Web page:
Friday, October 14, 2011

Holden Caulfield's First Appearance in Print: He's Crazy

by Stephen J. Gertz

December 22, 1945.

"It was about eight o'clock at night, and dark, and raining, and freezing, and the wind was noisy the way it is in spooky movies on the night the old slob with the will gets murdered. I stood by the cannon on the top of Thomsen Hill, freezing to death, watching the big south windows of the gym - shining big and bright and dumb, like the windows of a gymnasium, and nothing else (but maybe you never went to a boarding school).

"I just had on my reversible and no gloves. Somebody had swiped my camel's hair the week before, and my gloves were in the pocket. Boy, I was cold. Only a crazy guy would have stood there. That's me. Crazy. No kidding, I have a screw loose. But I had to stand there to feel the goodby to the youngness of the place, as though I were an old man. The whole school was down below in the gym for the basketball game with the Saxon Charter slobs, and I was standing there to feel the goodbye.

"I stood there - boy, I was freezing to death - and I kept saying goodbye to myself, 'Good-bye, Caulfield. Good-bye, you slob.'"

So begins I'm Crazy, a short story by J.D. Salinger featuring Holden Caulfield, a teenager on the cusp of college and the standard life-trajectory but with an inchoate yearning for something different. It was published in the December 22, 1945 issue of Collier's magazine.

"I started running with my suitcases banging the devil out of my legs.
I ran all the way to the Gate, stopped, got my breath, and ran across Route 202."

Having flunked-out of his third school for not applying himself, Caulfield, unfocused, listless, and alienated, now faces a grim future, consigned by his father to work in an office. Life is over before it has begun.

But life for Holden Caulfield as a literary character was just beginning. The disaffected and disenchanted youth of the story, fully developed in The Catcher in the Rye (1951), became the figurehead for all adolescents in the post-WWII U.S., spawning the youth movement that emerged in the post-WWII years to question the status quo and the automatic assumption that after school one settles down and gets a job, no matter how soul-sucking it may be; to work in an office is to be prematurely buried. Holden Caulfield was the first adolescent anti-hero and became an icon of teenage angst and rebellion.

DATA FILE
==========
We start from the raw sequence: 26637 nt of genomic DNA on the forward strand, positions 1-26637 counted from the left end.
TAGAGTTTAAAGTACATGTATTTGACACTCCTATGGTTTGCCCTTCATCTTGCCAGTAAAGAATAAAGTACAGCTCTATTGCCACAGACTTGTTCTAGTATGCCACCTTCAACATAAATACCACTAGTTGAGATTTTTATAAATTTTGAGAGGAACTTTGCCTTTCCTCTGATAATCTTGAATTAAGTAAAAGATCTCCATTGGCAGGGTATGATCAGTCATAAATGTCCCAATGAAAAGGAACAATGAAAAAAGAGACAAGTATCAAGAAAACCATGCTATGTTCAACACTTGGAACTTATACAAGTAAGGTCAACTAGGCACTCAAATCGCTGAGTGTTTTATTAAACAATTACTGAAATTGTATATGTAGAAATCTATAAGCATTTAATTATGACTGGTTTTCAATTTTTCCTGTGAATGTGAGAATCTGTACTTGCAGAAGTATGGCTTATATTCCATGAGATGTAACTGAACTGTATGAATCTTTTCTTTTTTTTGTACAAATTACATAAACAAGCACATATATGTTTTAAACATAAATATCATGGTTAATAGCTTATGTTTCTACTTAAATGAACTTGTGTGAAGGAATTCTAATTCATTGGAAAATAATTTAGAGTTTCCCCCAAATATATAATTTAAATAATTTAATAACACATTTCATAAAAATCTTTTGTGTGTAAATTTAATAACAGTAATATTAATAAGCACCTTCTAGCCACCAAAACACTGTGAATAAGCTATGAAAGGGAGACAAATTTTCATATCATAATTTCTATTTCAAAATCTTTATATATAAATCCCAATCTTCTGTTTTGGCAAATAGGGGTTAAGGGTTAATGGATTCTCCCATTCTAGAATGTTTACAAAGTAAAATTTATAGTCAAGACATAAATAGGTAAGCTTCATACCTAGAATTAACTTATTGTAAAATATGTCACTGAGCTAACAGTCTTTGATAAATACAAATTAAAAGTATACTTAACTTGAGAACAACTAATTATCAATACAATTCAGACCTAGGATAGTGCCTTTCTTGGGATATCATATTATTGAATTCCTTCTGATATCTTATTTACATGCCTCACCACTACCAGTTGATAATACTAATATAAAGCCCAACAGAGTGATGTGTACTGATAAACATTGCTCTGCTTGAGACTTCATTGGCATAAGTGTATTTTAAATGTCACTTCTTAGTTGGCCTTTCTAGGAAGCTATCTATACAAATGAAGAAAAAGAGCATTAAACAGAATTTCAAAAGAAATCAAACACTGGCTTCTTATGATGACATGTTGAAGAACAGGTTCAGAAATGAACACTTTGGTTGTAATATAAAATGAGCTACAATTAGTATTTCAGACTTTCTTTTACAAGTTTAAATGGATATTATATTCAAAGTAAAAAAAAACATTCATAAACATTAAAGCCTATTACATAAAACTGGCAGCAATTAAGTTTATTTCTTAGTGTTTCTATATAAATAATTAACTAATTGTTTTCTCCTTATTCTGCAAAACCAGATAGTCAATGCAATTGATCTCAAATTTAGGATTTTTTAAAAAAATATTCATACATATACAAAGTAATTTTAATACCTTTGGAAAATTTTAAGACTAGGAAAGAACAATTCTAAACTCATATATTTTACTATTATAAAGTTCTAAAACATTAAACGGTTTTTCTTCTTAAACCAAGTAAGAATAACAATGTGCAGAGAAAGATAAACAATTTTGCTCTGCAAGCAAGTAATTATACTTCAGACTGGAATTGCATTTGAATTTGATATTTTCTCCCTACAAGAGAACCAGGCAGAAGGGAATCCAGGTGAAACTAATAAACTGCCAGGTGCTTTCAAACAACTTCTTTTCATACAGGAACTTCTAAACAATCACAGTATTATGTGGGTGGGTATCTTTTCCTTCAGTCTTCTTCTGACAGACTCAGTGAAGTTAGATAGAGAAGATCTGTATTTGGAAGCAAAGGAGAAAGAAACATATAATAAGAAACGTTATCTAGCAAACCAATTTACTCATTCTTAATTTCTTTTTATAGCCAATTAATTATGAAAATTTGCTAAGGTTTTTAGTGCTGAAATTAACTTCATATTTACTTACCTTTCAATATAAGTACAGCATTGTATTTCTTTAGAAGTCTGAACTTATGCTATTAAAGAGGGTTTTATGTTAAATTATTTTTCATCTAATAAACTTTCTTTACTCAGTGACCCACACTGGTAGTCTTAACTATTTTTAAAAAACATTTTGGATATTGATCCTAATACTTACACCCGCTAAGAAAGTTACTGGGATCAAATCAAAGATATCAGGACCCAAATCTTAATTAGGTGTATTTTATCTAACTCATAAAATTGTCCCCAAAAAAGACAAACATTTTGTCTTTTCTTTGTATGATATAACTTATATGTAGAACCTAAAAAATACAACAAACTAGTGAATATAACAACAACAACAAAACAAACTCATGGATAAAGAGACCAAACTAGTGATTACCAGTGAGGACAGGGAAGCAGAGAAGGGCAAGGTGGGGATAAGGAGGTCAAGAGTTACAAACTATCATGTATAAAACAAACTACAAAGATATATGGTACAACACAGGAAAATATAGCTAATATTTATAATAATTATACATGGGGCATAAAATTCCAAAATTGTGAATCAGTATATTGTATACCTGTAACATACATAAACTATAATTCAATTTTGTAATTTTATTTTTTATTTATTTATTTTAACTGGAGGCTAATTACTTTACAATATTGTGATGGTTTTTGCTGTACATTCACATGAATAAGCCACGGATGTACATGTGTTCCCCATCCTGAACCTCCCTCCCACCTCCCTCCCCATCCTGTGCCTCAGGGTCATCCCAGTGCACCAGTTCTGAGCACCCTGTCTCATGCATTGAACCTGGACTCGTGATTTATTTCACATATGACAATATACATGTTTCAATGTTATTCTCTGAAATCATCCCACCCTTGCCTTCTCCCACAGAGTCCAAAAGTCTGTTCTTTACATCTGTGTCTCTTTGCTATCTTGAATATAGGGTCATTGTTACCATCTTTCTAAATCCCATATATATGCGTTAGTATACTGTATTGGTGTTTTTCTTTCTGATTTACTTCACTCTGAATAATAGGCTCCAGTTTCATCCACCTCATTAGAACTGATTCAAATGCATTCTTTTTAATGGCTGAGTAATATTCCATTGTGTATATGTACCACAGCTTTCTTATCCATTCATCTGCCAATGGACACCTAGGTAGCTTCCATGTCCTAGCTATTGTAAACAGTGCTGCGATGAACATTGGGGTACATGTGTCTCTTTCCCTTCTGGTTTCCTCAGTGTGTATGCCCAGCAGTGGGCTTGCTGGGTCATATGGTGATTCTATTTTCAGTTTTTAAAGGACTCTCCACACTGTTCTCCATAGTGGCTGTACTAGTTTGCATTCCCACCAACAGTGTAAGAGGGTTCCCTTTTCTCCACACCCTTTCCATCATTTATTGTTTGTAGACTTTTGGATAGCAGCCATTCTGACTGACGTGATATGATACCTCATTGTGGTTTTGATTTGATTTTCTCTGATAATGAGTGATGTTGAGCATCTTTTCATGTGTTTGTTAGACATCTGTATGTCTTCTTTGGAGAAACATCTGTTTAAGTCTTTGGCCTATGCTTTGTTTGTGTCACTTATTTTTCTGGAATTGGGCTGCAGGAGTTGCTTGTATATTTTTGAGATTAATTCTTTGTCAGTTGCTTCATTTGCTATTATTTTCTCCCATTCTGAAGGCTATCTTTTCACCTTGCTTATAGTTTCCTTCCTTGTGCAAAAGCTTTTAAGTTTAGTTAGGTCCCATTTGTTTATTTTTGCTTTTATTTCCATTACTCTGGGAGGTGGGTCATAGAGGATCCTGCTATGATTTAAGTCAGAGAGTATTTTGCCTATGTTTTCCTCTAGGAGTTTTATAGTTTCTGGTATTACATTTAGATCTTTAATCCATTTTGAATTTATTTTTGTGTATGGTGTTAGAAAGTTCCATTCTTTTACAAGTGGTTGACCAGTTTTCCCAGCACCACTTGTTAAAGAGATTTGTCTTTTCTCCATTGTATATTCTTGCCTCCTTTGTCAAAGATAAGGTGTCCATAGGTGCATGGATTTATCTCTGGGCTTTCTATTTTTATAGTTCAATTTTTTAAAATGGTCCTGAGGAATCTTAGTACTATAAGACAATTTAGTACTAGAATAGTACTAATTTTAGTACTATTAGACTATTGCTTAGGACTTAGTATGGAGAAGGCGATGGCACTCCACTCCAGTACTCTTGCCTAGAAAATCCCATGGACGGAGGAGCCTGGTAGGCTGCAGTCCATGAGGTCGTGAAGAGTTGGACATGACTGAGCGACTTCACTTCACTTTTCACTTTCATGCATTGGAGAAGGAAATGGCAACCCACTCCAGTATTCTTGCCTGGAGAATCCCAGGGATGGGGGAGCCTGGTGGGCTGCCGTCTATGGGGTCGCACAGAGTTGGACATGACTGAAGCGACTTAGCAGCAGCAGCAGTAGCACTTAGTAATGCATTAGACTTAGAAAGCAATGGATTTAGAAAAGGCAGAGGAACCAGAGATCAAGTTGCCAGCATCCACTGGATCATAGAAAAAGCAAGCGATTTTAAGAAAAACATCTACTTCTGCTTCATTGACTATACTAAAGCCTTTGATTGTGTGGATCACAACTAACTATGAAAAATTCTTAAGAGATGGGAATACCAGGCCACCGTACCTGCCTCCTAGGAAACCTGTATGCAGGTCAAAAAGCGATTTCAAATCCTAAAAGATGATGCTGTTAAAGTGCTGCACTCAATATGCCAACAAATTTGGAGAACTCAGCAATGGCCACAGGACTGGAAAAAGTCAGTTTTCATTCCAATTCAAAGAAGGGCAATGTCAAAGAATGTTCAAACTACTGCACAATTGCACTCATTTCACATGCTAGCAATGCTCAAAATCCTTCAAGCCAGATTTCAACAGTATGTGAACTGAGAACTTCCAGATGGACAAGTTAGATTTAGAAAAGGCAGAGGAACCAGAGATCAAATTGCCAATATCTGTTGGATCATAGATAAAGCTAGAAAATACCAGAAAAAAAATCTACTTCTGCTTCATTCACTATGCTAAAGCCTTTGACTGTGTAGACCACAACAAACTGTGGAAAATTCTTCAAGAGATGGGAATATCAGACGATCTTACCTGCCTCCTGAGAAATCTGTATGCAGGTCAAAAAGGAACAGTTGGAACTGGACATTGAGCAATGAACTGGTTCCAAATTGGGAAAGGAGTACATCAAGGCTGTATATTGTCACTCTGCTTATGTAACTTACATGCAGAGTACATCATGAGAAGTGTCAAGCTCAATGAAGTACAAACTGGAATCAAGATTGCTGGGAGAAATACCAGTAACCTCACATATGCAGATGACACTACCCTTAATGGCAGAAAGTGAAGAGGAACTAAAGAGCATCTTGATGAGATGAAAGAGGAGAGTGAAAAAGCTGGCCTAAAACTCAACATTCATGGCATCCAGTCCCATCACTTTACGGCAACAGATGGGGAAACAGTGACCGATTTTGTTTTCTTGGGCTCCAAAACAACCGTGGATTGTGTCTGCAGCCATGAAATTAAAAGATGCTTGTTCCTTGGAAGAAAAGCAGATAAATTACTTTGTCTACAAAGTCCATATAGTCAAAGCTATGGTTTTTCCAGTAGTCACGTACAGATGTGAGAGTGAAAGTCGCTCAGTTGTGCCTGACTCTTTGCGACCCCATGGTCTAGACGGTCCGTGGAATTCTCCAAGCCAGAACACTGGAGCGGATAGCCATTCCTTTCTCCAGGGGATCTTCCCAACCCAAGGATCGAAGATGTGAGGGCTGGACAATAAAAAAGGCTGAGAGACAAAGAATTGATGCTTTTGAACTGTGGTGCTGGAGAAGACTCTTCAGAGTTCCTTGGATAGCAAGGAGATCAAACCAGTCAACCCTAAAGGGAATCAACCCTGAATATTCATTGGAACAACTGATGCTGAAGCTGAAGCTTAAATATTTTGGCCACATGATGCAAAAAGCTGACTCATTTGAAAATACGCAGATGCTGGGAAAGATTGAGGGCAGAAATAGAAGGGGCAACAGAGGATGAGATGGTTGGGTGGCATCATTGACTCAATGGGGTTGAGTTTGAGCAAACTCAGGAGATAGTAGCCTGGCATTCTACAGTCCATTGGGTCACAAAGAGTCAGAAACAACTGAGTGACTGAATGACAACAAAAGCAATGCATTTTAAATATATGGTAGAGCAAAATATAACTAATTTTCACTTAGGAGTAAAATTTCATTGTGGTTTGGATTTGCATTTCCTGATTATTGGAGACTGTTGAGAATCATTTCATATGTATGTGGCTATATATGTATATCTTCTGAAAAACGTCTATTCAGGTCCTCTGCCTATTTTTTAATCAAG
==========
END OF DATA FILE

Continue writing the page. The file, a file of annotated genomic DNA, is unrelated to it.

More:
I'm Crazy forms the basis for the first two chapters of The Catcher in the Rye, including the scene with Mr. Spencer, Holden's kind but unsympathetic teacher. Here, Holden is a more repentant figure, lamenting his failure. He has another sister, Viola, who didn't make it into Catcher... In the accompanying illustration, Holden wears a standard fedora rather than his typical red hunting cap.

I'm Crazy was not Salinger's first story to feature Holden Caulfield. The character was introduced in A Slight Rebellion Off Madison,  which, though appearing in The New Yorker a year after I'm Crazy appeared in Collier's, was actually written by Salinger and accepted for publication in 1941 - ten years before The Catcher in the Rye appeared -  under the title Am I Banging My Head Against the Wall? but held back from publication until after the war.

Salinger was highly protective of his work and never allowed many of his early stories, including I'm Crazy, to be reprinted, so uncollected magazine appearances are highly desirable to Salinger enthusiasts. And, too, as a result of illustrations like the one accompanying this story, Salinger later forbid their use; he didn't want the reader to be influenced by an interceding illustrator's interpretation of his work.

The Holden Caulfield that appears in The Catcher in the Rye is not the naif of I'm Crazy. Compare the voice and attitude of Holden in the opening to I'm Crazy above with the Caulfield who appears in the novel's first paragraph:

“If you really want to hear about it, the first thing you’ll probably want to know is where I was born and what my lousy childhood was like, and how my parents were occupied and all before they had me, and all that David Copperfield kind of crap, but I don’t feel like going into it, if you want to know the truth."

It's as if Salinger somehow heard Tuddy Cicero, in Scorsese's Goodfellas, complain about adolescent Henry Hill helping a stranger who's been shot and took heed: "We gotta toughen this kid up." Holden gets an edge - however mild by today's standards -  yet remains vulnerable.

We're also witnessing Salinger's development as a writer with perfect-pitch for real-world, non-literary dialogue.

This attractive issue of Collier's is being offered within First Books and Before, a new catalog from Between the Covers that considers the question Where does an author's career begin? by featuring first books and early appearances, many of which are quite affordable.

Images courtesy of Between the Covers, with our thanks.


  1. Good analysis. Thanks. Ann Marie Wall

  2. I have offered this magazine on ebay at a significantly lower price than is currently being asked online.


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